The AG’s considerations about Brogsitter in the Wikingerhof opinion illustrate the scheme. The AG observed that the factual breach test is informed by what I will dub the ‘natural forum theory’. According to that theory, the contract jurisdiction offers the most appropriate and hence natural forum for all claims that are remotely linked to a contract (for the sake of proximity and avoiding multiple jurisdictional openings over claims relating to the same contract). This theory explains why the factual breach test provides such a broad, hypothetical test for characterisation that captures all claims that could have been pleaded as a breach of contract. Opining against the use of the factual breach test and underlying natural forum theory, the AG suggested that the cause of action test be applied. He then integrated the indispensability to interpret the contract (originally a part of the factual breach test) into the cause of action test as a tool for determining whether a claim is based on contract ( et seq). Essentially, his approach was informed by what I will call the ‘ring-fencing theory’. In contrast to the natural forum theory, this theory presumes that the contract jurisdiction should be delineated strictly for two reasons. First, the contract jurisdiction is a special jurisdiction regime that cannot fulfil a broad role as a natural forum contractus (–). Second, a strict delineation promotes legal certainty and efficiency, since it does not require judges to engage in a broad, hypothetical analysis to determine whether a claim is contractual or not (–). The scheme was applied succinctly here, but the analysis could be fleshed out for example by integrating the role of the parallelism between the Brussels Ia and Rome I/II Regulations.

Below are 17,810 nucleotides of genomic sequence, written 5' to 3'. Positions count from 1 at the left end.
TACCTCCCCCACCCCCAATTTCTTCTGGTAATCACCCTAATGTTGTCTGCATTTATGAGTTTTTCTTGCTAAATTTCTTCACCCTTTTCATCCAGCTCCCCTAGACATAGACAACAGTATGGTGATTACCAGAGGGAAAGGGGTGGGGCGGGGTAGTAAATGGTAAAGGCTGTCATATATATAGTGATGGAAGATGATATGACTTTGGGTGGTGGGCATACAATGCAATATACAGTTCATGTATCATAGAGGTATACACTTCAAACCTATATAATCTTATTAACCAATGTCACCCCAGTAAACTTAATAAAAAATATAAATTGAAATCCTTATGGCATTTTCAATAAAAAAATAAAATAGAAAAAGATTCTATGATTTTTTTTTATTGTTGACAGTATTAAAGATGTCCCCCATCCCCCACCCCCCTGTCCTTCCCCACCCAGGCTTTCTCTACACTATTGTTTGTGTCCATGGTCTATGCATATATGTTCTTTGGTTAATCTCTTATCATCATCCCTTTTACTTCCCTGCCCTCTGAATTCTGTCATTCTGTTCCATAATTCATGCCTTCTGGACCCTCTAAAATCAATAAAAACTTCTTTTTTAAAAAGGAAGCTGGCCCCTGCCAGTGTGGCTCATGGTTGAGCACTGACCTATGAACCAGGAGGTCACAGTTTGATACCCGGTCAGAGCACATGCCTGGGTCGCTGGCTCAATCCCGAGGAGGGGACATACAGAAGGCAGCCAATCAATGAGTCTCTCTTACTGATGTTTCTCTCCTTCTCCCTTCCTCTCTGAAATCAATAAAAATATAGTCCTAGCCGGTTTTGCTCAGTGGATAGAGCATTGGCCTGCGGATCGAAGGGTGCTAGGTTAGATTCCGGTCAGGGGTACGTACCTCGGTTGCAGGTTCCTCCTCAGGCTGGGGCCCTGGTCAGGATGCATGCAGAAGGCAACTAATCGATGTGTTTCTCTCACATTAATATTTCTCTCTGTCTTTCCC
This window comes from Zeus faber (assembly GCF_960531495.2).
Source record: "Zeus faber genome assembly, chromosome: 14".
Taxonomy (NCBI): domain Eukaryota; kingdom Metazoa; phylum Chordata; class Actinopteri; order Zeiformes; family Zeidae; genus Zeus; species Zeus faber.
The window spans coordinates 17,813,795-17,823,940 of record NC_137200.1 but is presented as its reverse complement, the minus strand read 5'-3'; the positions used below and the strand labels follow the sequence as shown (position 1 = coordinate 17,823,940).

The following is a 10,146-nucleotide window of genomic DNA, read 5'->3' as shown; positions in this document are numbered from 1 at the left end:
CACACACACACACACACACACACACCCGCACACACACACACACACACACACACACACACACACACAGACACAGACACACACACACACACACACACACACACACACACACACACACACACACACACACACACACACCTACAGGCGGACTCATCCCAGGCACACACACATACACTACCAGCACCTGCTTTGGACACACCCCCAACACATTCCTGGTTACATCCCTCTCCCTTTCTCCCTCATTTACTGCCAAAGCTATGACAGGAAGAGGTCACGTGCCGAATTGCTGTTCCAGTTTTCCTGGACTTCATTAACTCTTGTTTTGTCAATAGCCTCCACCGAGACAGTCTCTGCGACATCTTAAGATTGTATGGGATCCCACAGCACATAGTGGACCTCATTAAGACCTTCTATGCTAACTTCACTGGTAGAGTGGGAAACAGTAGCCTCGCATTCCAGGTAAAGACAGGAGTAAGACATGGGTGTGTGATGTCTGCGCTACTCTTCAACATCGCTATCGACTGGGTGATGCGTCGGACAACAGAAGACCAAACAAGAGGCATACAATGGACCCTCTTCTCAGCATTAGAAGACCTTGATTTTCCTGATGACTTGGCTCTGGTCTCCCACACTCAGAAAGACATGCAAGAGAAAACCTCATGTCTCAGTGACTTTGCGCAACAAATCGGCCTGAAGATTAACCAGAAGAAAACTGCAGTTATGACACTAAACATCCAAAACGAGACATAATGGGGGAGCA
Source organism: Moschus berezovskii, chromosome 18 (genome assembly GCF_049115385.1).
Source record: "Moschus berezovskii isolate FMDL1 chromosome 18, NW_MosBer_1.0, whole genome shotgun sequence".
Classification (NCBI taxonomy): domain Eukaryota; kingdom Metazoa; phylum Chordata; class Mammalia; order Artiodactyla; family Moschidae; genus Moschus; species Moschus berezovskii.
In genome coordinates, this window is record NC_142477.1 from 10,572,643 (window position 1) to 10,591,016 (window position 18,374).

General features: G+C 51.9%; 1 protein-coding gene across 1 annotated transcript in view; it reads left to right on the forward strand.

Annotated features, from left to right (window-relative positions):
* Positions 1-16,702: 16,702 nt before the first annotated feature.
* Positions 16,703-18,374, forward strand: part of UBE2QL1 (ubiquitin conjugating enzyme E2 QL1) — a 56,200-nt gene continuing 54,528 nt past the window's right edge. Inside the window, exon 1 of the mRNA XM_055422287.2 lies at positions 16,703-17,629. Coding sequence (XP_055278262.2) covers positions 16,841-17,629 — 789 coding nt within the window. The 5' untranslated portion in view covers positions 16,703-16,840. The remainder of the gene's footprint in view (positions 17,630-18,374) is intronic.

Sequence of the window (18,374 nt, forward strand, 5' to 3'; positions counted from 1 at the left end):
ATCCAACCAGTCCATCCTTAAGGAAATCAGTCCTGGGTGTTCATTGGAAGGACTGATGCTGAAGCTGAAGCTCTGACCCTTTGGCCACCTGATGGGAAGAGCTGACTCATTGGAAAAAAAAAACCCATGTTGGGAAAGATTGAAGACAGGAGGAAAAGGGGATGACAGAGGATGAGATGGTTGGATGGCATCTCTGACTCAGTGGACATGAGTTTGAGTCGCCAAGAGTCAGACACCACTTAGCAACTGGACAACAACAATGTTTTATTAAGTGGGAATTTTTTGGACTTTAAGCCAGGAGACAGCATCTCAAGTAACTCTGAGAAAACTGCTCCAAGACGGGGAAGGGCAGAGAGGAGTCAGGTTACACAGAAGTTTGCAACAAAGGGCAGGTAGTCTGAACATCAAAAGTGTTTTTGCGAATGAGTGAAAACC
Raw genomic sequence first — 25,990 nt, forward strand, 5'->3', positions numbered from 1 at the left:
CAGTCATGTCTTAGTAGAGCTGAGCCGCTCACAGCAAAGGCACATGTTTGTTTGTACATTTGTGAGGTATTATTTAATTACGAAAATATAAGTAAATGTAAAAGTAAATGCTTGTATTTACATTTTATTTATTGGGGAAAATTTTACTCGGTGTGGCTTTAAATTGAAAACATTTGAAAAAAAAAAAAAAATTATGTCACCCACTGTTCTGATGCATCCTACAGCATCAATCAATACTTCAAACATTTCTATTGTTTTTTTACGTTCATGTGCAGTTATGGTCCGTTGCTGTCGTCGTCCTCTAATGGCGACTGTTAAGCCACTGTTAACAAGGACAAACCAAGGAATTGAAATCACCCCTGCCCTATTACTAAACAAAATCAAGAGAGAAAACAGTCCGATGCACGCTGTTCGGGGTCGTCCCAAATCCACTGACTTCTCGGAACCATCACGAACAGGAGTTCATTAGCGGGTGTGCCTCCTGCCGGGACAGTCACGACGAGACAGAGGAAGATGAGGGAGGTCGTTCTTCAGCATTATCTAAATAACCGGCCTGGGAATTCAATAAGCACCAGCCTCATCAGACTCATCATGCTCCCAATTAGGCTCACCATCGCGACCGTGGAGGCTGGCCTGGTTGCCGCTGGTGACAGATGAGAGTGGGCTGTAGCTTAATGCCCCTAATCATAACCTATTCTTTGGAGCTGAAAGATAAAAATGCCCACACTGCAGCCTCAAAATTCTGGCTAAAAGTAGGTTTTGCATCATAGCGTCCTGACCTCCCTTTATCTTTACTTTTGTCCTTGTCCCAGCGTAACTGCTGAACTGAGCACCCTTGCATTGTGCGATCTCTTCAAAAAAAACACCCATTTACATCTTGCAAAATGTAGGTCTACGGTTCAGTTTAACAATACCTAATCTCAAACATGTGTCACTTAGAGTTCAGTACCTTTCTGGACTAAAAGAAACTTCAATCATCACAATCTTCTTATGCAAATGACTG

The scheme can be used to understand and evaluate the CJEU’s eventual judgment in Wikingerhof. I hope that the decision will be a treasure trove that furthers our understanding of the mechanics of characterisation in EU private international law.